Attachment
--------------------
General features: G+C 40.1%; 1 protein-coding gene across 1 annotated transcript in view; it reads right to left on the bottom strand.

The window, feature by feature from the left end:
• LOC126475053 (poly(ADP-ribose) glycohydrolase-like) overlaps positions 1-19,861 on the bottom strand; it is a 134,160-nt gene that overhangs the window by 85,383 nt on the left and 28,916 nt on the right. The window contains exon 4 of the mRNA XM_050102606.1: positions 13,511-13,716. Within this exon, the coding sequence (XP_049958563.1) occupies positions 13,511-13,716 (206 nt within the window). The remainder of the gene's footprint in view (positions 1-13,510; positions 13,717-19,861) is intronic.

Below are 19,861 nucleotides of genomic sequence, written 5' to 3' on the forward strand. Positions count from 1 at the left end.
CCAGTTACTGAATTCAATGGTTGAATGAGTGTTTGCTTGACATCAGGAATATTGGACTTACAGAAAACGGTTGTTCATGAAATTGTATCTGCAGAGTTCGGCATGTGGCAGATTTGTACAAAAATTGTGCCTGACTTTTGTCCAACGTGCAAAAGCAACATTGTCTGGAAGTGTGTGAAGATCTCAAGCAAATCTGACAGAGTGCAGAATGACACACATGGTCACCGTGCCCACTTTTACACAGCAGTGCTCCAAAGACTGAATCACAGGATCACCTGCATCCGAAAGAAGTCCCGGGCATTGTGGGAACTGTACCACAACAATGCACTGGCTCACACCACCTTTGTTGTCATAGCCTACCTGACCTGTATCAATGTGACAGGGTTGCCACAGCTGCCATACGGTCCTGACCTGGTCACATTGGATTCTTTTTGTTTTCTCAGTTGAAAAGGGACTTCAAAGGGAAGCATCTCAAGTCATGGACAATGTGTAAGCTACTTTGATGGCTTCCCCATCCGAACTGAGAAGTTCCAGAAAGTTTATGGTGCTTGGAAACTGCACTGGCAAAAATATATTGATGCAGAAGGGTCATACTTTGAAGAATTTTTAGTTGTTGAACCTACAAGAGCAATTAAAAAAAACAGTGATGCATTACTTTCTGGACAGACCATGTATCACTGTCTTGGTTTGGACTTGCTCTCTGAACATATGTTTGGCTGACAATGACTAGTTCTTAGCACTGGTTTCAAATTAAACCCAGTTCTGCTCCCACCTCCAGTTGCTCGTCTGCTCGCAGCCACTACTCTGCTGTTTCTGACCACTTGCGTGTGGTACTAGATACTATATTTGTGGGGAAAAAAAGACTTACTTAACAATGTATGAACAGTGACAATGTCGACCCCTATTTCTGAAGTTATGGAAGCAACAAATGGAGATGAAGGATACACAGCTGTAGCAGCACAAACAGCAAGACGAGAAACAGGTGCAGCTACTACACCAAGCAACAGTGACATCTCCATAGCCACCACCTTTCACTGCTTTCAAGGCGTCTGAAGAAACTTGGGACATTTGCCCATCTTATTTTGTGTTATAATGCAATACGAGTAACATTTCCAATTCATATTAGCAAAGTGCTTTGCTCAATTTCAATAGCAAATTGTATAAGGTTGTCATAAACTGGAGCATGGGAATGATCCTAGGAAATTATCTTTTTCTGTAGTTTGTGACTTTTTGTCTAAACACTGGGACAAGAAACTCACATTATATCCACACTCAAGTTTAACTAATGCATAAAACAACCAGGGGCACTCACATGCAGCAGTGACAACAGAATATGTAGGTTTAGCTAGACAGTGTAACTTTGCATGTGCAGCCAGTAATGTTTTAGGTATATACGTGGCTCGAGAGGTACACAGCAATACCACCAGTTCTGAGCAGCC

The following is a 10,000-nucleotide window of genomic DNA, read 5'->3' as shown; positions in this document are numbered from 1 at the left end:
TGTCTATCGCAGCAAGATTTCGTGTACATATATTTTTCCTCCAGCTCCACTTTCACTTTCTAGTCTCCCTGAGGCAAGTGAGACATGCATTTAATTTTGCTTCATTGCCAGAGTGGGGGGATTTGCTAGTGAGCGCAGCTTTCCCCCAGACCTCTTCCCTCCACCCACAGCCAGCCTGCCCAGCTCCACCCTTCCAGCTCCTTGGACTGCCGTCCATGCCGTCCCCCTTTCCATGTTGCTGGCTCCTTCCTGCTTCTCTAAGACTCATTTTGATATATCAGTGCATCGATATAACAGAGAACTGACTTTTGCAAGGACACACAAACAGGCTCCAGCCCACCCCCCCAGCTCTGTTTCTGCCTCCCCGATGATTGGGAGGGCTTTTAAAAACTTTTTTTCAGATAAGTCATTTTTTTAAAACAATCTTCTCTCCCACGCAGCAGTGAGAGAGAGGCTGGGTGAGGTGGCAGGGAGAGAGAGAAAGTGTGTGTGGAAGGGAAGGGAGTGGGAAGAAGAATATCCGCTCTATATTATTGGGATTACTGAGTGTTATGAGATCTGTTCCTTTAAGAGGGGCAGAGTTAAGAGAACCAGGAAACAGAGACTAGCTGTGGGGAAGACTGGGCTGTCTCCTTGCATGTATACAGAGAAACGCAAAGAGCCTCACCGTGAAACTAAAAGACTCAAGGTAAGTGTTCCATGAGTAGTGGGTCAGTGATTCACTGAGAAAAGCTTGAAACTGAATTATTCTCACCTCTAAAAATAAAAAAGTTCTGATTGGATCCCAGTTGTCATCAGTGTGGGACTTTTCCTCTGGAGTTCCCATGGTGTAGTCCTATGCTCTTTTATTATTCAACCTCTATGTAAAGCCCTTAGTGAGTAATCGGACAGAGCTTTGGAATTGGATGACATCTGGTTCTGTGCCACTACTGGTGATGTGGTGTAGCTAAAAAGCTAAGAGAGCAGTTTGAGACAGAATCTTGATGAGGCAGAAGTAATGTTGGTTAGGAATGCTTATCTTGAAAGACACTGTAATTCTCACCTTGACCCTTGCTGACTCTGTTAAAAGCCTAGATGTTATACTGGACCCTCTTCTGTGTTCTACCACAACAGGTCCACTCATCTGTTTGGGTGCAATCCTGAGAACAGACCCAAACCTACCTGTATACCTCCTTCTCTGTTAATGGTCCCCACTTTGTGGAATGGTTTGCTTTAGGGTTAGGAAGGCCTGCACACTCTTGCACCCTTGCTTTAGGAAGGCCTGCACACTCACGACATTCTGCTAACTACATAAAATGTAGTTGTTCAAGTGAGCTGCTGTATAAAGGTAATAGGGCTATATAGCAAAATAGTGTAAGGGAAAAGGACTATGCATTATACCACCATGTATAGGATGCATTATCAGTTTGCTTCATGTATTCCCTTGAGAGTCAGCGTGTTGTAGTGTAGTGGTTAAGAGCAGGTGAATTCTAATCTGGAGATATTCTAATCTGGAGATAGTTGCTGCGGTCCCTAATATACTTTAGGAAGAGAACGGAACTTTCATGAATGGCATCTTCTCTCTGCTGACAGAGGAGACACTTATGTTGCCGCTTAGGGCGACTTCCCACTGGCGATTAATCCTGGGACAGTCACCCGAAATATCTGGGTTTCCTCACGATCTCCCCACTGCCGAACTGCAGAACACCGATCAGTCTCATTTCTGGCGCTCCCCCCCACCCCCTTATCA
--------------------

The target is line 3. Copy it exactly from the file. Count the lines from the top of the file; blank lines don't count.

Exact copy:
• LOC126475053 (poly(ADP-ribose) glycohydrolase-like) overlaps positions 1-19,861 on the bottom strand; it is a 134,160-nt gene that overhangs the window by 85,383 nt on the left and 28,916 nt on the right. The window contains exon 4 of the mRNA XM_050102606.1: positions 13,511-13,716. Within this exon, the coding sequence (XP_049958563.1) occupies positions 13,511-13,716 (206 nt within the window). The remainder of the gene's footprint in view (positions 1-13,510; positions 13,717-19,861) is intronic.